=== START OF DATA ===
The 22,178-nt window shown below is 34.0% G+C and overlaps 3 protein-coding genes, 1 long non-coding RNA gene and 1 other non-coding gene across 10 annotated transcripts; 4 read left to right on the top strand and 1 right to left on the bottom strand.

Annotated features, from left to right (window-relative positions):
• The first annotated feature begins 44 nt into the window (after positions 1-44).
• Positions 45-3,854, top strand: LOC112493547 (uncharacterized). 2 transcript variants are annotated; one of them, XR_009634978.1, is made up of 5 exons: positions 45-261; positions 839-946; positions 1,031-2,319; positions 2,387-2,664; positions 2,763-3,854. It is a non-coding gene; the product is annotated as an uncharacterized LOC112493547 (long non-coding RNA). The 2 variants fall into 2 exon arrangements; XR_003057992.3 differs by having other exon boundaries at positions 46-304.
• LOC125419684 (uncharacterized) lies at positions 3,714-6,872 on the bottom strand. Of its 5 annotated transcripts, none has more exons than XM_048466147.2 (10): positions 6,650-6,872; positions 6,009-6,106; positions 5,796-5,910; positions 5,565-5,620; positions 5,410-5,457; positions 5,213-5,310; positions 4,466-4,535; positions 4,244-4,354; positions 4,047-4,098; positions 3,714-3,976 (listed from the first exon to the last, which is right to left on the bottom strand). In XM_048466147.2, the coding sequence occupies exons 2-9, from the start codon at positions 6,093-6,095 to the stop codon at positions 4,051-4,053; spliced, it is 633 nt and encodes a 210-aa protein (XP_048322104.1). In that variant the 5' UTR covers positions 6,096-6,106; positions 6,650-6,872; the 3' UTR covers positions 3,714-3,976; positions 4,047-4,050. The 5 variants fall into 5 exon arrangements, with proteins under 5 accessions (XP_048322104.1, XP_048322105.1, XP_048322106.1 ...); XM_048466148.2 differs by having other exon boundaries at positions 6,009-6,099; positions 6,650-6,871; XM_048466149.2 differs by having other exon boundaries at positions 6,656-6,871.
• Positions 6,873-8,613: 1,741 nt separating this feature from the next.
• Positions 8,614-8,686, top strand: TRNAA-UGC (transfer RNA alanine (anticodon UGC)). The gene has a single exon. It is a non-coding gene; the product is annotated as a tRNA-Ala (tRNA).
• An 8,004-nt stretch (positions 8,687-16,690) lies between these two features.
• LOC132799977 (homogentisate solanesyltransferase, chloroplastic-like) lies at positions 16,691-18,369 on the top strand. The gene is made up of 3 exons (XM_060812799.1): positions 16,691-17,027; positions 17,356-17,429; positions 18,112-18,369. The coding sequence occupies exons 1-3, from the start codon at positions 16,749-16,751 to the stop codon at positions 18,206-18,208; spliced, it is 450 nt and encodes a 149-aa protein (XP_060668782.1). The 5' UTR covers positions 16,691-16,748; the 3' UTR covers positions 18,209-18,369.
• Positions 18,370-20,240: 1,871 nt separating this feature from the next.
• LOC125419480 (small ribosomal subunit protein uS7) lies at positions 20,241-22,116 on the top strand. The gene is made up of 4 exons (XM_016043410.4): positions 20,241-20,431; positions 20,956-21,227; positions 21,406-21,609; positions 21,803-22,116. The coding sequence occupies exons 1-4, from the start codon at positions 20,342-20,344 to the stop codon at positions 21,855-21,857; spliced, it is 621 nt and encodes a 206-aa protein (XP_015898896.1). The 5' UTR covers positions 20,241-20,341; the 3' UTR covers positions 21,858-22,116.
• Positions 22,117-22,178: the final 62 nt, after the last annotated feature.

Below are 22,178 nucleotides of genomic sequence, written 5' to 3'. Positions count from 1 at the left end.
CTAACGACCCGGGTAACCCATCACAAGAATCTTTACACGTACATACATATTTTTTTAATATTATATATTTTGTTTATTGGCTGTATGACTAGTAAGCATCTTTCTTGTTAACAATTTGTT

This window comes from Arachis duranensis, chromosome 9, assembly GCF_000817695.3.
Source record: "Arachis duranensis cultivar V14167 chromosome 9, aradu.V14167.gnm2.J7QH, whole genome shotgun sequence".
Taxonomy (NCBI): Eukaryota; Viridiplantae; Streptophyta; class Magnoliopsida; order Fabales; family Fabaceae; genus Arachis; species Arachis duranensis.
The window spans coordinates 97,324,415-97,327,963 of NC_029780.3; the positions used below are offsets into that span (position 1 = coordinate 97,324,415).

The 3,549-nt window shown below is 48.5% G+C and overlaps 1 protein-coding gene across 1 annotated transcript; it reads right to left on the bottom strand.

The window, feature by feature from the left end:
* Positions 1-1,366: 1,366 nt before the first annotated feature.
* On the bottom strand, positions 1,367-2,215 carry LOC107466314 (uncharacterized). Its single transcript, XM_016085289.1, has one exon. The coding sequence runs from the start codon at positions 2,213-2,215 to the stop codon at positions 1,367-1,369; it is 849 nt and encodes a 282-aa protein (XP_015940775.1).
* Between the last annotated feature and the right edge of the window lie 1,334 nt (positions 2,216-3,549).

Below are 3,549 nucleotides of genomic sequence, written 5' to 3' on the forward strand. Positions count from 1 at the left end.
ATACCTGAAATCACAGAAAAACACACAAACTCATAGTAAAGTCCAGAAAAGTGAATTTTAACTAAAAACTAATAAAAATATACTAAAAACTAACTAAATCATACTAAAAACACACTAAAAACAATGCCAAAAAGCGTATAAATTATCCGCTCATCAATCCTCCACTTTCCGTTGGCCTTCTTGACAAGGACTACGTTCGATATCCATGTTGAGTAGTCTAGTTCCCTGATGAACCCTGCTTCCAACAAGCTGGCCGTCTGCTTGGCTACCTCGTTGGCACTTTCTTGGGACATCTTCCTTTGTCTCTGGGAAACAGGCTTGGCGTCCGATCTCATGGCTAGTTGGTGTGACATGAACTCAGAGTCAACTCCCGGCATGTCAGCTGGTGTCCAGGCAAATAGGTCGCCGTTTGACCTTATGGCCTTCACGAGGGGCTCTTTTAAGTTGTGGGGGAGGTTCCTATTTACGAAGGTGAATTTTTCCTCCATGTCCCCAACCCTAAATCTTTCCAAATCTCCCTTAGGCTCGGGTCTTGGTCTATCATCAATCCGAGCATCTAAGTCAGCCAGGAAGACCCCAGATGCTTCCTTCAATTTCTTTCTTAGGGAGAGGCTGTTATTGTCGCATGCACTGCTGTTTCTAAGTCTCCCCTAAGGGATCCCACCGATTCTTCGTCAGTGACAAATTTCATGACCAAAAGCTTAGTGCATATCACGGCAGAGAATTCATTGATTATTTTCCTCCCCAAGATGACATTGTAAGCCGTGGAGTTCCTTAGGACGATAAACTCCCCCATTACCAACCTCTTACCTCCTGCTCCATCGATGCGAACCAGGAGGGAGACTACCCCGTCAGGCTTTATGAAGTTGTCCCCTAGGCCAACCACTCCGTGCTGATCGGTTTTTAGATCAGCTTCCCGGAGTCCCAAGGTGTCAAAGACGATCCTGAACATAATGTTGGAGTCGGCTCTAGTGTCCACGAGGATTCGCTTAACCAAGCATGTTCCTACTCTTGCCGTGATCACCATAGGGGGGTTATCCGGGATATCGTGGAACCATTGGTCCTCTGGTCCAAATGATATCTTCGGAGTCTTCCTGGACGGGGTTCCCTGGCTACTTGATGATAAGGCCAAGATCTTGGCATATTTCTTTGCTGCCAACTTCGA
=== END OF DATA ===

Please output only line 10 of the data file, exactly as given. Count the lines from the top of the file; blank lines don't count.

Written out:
• Positions 18,370-20,240: 1,871 nt separating this feature from the next.